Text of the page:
Turmeric: Golden spice or fool’s gold?

The widespread popularity of this remedy is largely based on anecdotal evidence

Although cannabidiol (CBD) is the rising star dominating the veterinary market for plant-based remedies these days, there are many others that continue to be used with less fanfare by pet owners and less attention from veterinarians. One of the more popular of these is turmeric.Although cannabidiol (CBD) is the rising star dominating the veterinary market for plant-based remedies these days, there are many others that continue to be used with less fanfare by pet owners and less attention from veterinarians. One of the more popular of these is turmeric.

What is it?

Turmeric is the dried, ground-up root of the plant, Curcuma longa, a relative of ginger. As well as being used as a spice in cooking, this herb has long been employed for a wide range of health conditions in traditional folk medicine, particularly in Indian Ayurvedic and traditional Chinese medicine (TCM). In these folk medicine systems, the principles dictating when to employ specific herbal remedies are unscientific and mystical in nature.

For example, in Ayurvedic traditions, turmeric helps balance the three “doshas,” metaphorical factors believed to be involved in health and disease. Like the humors of traditional Greek humoral medicine, the doshas are associated with personality types, elements such as fire and water, seasons of the year, and many other factors that are perceived as opposites and which Ayurvedic theory suggests need to be balanced to achieve and maintain health. In Ayurvedic medicine, turmeric has been recommended for treatment of arthritis, epilepsy, liver disease, malaria, intestinal worms, gallstones, menstrual problems, cancer, diabetes, Alzheimer’s disease, leprosy, headaches, and innumerable other conditions.1–3

Similarly, TCM views turmeric as dispelling wind and moving blood and Chi, again relying on metaphorical classifications of invisible entities to guide the herb’s use. It is recommended for pain, arthritis, epilepsy, bleeding, jaundice, urinary calculi, dizziness, ulcers, lactation problems, and as a general tonic or blood purifier.1,3

These folkloric uses are so broad and based on such ill-defined and untestable principles that they are little different from random trial and error. While traditional applications may sometimes overlap with the use of turmeric based on more scientific guidance, this is not a validation of the traditional practice but simply a function of these traditions having recommended the herb for so many disparate conditions. It illustrates well the adage that even a broken clock is right twice a day.

Preclinical research

Such traditional uses, however, have spurred interest in turmeric, and this has led to more rigorous scientific investigation. The plant’s chemical constituents are numerous and complex, but the most widely cited as potential medicines are the curcuminoids, often referred to collectively as curcumin. This ingredient has many interesting chemical and functional properties illustrated by in vitro and lab animal research. These include anti-inflammatory, immunomodulatory, antineoplastic, and antiseptic properties, as well as other characteristics that might be medically useful.4–9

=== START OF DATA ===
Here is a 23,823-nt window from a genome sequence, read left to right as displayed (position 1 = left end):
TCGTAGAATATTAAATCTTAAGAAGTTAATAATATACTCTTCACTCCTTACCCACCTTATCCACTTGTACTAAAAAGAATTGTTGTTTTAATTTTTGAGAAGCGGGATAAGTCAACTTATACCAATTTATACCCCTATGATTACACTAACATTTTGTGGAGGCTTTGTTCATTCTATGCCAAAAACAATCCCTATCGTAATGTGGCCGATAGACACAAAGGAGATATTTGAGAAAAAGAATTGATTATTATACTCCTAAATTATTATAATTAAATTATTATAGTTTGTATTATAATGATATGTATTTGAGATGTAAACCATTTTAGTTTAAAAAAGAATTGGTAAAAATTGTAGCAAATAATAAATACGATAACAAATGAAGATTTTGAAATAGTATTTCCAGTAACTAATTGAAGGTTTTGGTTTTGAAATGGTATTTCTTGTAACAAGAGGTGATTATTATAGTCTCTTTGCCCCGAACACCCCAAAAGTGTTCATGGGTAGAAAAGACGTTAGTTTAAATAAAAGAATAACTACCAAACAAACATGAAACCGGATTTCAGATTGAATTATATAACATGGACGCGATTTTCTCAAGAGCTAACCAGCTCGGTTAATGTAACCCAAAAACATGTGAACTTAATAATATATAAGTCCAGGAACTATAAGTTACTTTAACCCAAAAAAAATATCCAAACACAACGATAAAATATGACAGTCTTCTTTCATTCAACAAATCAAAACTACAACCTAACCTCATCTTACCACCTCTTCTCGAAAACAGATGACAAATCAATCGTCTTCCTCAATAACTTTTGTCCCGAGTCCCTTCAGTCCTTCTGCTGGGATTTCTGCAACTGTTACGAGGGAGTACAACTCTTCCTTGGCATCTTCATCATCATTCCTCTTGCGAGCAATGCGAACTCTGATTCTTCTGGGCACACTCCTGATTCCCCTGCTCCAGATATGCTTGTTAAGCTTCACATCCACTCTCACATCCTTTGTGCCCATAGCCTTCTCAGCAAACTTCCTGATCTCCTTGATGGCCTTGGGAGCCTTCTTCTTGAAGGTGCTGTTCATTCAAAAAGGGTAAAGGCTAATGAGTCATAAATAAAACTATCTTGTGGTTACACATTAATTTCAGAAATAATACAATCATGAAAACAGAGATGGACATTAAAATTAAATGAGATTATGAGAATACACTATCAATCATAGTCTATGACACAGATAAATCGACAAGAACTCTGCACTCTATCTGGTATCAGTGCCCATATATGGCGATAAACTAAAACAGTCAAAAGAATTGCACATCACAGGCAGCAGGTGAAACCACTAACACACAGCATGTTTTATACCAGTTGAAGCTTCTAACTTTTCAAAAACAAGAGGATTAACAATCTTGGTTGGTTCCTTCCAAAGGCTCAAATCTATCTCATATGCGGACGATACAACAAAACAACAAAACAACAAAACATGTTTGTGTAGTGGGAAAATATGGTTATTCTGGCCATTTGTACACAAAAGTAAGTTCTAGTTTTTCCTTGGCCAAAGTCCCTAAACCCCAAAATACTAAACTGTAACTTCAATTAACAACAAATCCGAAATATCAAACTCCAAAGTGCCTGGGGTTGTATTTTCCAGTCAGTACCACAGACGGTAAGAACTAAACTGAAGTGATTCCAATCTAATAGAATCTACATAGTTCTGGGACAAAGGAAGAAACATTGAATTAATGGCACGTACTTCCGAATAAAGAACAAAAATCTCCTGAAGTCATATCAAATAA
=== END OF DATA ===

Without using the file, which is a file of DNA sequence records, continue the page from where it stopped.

However, it is critical we recognize in vitro and animal model studies are not much better than traditional folk uses at predicting the true clinical effects of herbal remedies. Chemical compounds may have activities in lab experiments that they lack in living patients, or they may have unanticipated risks as well as benefits. For example, bleach kills infectious agents and cancer cells in vitro, but it is hardly a useful injectable chemotherapy. It is all too common to assume clinical benefits based on promising preclinical research, but skipping the necessary steps of rigorous clinical trials is a dangerous mistake. There is some debate about whether the basic chemical properties and reported actions of curcumin in laboratory studies make it a promising compound for clinical research and use. However, these properties are widely viewed as justifying clinical studies, and many have been done in humans.4,10–25

Human trials

Despite hundreds of clinical trials in humans, there is still debate about the value of curcumin for specific health conditions. One of the biggest problems with its use is very poor bioavailability, making it difficult to achieve meaningful levels of the active compound in blood and tissues with oral dosing. Various strategies have been employed to overcome this, including liposome encapsulation and the use of nanoparticles. Further, the variety of dosing formulations complicates comparisons among different products used in research studies and available to the public.4

The available research, summarized in systematic reviews, is often conflicting and of less-than-ideal quality. Strong conclusions are rarely justified, but there is some suggestion of benefit for the following conditions: ulcerative colitis (but not Crohn’s disease);11,15,21,24 weight loss;14,16 and oral mucositis, as well as some other adverse effects of chemotherapy and radiation therapy.20,22 The evidence is weak and inconclusive for many other uses of turmeric, including: hypertension;12 migraines and neuropsychiatric disorders;18,26 Alzheimer’s disease and other cognitive dysfunction;19,25 osteoarthritis; and pain.13,23,27,28

Veterinary research